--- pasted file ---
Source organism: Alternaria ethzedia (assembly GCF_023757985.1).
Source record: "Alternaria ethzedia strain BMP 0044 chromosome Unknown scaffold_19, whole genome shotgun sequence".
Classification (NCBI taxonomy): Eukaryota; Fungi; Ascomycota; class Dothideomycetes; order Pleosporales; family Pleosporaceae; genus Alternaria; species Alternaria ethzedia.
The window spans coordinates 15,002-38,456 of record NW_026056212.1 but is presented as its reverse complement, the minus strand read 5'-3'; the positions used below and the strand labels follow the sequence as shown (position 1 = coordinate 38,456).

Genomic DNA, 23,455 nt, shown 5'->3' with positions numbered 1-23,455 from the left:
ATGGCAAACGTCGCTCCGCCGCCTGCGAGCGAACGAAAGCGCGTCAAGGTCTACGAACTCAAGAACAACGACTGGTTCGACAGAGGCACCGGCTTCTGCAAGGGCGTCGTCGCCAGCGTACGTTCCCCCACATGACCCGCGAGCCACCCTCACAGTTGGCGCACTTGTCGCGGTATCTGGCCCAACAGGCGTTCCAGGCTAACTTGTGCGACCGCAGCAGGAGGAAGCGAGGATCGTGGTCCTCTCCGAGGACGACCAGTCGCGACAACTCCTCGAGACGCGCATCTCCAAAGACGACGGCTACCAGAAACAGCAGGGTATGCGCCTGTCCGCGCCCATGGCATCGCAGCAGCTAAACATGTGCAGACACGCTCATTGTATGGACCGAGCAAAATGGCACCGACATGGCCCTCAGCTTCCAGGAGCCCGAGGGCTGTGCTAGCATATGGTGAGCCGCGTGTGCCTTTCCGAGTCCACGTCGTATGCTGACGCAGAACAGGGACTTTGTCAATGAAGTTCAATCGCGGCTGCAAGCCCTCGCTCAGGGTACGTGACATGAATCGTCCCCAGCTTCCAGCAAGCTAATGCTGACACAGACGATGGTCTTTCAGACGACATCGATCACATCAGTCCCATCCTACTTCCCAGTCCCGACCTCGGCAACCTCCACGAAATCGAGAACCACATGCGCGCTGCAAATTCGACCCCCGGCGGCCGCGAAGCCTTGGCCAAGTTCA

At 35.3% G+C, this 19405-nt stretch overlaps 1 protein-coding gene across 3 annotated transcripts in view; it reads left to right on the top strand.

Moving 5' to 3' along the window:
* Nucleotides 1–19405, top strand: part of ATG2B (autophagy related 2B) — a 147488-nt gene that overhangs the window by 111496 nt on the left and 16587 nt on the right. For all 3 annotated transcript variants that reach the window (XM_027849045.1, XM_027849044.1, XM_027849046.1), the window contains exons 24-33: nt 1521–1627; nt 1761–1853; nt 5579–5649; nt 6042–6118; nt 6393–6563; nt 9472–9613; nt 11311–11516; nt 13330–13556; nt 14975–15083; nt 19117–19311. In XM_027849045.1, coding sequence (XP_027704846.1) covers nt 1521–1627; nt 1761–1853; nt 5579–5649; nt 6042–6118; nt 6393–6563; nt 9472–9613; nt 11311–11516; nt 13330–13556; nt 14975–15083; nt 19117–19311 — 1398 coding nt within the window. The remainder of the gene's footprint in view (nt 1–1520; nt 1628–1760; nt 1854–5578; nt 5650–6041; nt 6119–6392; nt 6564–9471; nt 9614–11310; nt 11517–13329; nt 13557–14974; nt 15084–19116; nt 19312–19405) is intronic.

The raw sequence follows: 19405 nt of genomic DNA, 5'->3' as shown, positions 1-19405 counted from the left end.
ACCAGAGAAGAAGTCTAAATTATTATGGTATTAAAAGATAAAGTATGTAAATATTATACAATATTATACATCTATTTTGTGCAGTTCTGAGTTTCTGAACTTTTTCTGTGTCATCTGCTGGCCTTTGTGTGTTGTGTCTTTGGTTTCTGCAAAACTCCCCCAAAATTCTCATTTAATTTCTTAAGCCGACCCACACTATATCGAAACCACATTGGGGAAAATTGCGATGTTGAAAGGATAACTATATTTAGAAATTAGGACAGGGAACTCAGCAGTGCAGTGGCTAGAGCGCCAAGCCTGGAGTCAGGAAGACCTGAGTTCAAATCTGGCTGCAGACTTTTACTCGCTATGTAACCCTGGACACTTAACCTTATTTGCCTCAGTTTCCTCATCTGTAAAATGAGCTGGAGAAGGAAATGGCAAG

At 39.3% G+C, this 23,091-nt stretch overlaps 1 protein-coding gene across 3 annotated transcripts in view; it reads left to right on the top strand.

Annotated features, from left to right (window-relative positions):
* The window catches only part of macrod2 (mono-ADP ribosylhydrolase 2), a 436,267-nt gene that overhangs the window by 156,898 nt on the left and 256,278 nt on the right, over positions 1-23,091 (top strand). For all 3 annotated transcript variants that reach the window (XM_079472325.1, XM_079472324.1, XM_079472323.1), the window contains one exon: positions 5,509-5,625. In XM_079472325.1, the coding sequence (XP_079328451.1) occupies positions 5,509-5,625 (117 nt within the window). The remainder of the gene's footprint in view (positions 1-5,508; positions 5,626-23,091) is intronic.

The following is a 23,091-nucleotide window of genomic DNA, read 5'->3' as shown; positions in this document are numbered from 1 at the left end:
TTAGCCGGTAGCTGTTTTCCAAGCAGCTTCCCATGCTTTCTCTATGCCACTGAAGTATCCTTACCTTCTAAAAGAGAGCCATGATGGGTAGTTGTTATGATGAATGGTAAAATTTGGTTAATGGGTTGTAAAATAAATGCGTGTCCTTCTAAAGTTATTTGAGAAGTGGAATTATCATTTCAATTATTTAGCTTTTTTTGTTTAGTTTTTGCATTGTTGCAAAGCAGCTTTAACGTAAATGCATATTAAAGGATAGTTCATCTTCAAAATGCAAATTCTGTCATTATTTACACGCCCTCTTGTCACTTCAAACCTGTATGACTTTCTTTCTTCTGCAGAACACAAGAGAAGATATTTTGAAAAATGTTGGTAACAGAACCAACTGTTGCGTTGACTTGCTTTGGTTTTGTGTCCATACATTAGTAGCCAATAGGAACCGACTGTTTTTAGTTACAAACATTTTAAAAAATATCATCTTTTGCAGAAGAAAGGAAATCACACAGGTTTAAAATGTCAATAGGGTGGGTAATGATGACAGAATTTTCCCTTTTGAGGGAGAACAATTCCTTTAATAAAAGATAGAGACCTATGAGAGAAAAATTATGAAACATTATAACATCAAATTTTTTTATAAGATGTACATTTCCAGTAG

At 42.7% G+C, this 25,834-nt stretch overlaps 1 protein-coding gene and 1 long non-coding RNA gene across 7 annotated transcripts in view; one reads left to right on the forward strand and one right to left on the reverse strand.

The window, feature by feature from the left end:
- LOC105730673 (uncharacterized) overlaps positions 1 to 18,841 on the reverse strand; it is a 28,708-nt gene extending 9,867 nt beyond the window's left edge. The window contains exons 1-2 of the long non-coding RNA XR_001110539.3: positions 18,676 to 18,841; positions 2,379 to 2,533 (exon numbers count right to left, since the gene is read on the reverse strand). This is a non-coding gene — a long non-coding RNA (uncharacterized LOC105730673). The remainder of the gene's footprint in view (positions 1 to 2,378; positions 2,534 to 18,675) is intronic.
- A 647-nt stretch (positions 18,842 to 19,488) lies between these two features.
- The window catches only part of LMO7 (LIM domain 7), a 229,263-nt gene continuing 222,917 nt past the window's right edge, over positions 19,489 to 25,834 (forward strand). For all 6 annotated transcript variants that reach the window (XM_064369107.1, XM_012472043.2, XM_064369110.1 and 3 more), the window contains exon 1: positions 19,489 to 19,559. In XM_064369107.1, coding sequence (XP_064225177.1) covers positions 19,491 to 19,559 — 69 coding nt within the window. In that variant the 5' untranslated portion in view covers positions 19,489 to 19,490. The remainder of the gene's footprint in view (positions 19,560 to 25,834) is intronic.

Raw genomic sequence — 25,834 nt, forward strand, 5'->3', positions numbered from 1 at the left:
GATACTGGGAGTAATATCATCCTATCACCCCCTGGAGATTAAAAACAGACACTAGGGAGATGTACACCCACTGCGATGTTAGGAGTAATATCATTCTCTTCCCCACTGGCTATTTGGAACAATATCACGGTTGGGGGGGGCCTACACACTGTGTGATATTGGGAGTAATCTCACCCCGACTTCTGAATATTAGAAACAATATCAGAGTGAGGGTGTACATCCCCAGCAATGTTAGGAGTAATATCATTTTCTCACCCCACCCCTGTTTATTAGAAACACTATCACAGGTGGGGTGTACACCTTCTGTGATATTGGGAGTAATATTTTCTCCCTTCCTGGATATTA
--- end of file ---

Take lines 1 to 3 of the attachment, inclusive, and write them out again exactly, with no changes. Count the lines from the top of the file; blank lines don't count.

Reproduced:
Source organism: Alternaria ethzedia (assembly GCF_023757985.1).
Source record: "Alternaria ethzedia strain BMP 0044 chromosome Unknown scaffold_19, whole genome shotgun sequence".
Classification (NCBI taxonomy): Eukaryota; Fungi; Ascomycota; class Dothideomycetes; order Pleosporales; family Pleosporaceae; genus Alternaria; species Alternaria ethzedia.